And so to the final: “I was so calm. I wasn’t nervous. I was really so calm. The last two races of 2019 [world semi and final] were my two best races mentally. It was insane because prior to that, because the season had been so long, I remember telling myself that I wanted to do well when it mattered. I didn’t want to get too wrapped up in how the whole season was going but about being ready when I needed to be. Going into the final, I had kept that same composure, the same confidence and the same faith that had taken me through the rounds. I was thinking: ‘Whatever outcome there is, I’m OK with this’, because I remembered 2017 and missing the team by one spot. Missing the team like that is a different kind of disappointment – when you miss the team and know you could have made it. So that’s what I took into the final that whatever comes out of this race, it’s only going to take me nearer to the Olympic year and all the things I want to accomplish in my career.
“So, I was calm. My coach asked me what I wanted to do and I said I just wanted to run my race and not get caught up in the hype. I felt that was my biggest danger. ‘The hype’ can be anything, for example, social media, which is very temporary but can take you out of your game. So, I wanted to run that race the way I knew I could run it. And that’s what I went out and did”.
At the bell, Natoya Goule led from Ajee Wilson on 57.96. Raevyn’s time was 59.05.
“I did the first lap in 59 – I didn’t even know that until I went back and watched it again. I came through in 59 when the leaders were 57, but I was fine with that – until I realized that I was at the back! But I was still OK with it. Everybody knows that in the second lap it gets a little crazy and the tempo gets crazy. You might get somebody who will push it immediately, before you even get to 300m mark. But I still wanted to keep my plan in my head and also remembering from when I had run in Doha in May 2019 that the straights are extremely long. And I had tested things out in the prelim and semis and those were things I took into consideration in the final.
“I knew exactly when I wanted to go. I knew I couldn’t go too early because the straights are so long. And that’s exactly what happened. I got in the outside lane – because that was what I like to do. I don’t like to be muscling and bustling I just want to have a straight shot at the line. I didn’t know how close I would get but it was just me giving it my all to finish the race. Then I saw my time was 1:58. Yet somehow it didn’t feel like the final.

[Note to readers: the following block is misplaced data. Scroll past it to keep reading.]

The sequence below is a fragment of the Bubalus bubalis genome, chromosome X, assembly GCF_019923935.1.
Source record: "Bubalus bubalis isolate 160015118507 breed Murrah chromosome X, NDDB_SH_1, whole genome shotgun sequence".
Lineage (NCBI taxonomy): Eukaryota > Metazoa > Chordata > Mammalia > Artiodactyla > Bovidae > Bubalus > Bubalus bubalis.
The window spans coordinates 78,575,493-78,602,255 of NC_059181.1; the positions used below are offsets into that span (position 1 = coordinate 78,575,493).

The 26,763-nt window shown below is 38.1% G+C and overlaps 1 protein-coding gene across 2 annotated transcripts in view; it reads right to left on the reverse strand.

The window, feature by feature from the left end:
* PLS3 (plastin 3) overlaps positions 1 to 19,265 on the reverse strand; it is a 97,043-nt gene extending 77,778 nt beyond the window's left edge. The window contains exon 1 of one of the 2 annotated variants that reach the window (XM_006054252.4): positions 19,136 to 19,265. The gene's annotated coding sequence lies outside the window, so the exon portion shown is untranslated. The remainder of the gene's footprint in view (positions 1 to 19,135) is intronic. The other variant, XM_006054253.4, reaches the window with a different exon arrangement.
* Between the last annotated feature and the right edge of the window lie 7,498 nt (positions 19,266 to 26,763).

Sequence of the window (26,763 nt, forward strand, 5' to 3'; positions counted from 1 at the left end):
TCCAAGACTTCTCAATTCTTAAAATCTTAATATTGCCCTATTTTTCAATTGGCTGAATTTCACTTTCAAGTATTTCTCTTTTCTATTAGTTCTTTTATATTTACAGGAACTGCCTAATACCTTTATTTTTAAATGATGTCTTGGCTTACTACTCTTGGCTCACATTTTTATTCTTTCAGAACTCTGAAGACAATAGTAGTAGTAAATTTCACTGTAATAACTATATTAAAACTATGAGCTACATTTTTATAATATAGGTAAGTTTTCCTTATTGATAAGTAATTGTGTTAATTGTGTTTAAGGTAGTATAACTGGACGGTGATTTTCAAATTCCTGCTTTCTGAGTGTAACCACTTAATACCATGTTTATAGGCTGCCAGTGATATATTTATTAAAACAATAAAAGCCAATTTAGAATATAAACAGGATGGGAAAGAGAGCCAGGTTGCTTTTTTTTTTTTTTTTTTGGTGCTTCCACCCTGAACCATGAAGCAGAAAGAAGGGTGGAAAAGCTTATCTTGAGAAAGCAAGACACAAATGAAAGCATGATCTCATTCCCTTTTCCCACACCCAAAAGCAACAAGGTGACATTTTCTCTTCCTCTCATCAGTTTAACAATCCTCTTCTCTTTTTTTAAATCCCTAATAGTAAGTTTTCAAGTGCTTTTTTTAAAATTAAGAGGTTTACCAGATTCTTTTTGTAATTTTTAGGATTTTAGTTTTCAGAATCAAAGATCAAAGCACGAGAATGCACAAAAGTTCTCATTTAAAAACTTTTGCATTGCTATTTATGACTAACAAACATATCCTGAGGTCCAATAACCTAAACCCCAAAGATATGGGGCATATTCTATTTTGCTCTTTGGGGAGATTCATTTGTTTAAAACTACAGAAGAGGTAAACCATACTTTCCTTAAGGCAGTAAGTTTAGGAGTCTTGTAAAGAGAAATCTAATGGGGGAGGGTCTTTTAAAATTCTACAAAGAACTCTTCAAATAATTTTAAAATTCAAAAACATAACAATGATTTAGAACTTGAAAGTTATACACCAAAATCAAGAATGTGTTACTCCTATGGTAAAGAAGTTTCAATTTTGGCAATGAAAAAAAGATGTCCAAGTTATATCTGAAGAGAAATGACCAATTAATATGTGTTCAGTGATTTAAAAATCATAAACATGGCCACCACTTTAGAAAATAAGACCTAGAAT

“I was almost feeling I should have one more round but that just shows the composure I was feeling that I wasn’t treating it like a final. People were like: ‘you got so close; you could have got first’ and my response was ‘it was definitely for a reason that I didn’t get first’. I was just calm, taking everything into consideration and I’m grateful where it got me because I was in seventh place with 100m to go. Making a move like that nobody knows how close they are going to get. You just close your eyes and go”.
She did the final 100m in 14 sec! “I think my biggest thing is that I have a lot of heart. That shows in relays. I’ve been the same since I was little but once I can see the place that I can go from, I really go for it”.
After a few minutes to compose herself, she summed it all up: “It feels amazing. It’s kind of surreal. It went by so fast. I can barely remember what happened. It’s a blessing to be in this position. I took a risk. It was a risk I am confident in taking only because I ran on this track in May. It’s a lesson I learned at the Diamond League meet. There I kicked off the curve and died with 30m left. This time I just needed to be more patient. I was confident in my speed and went for it at the right time. Silver means a lot to me. Nobody gets the opportunity to medal in their first World Championships. I am humbled and blessed with this opportunity. It’s been a hard year with lots of ups and downs mentally and in other ways so this is a great way to end”.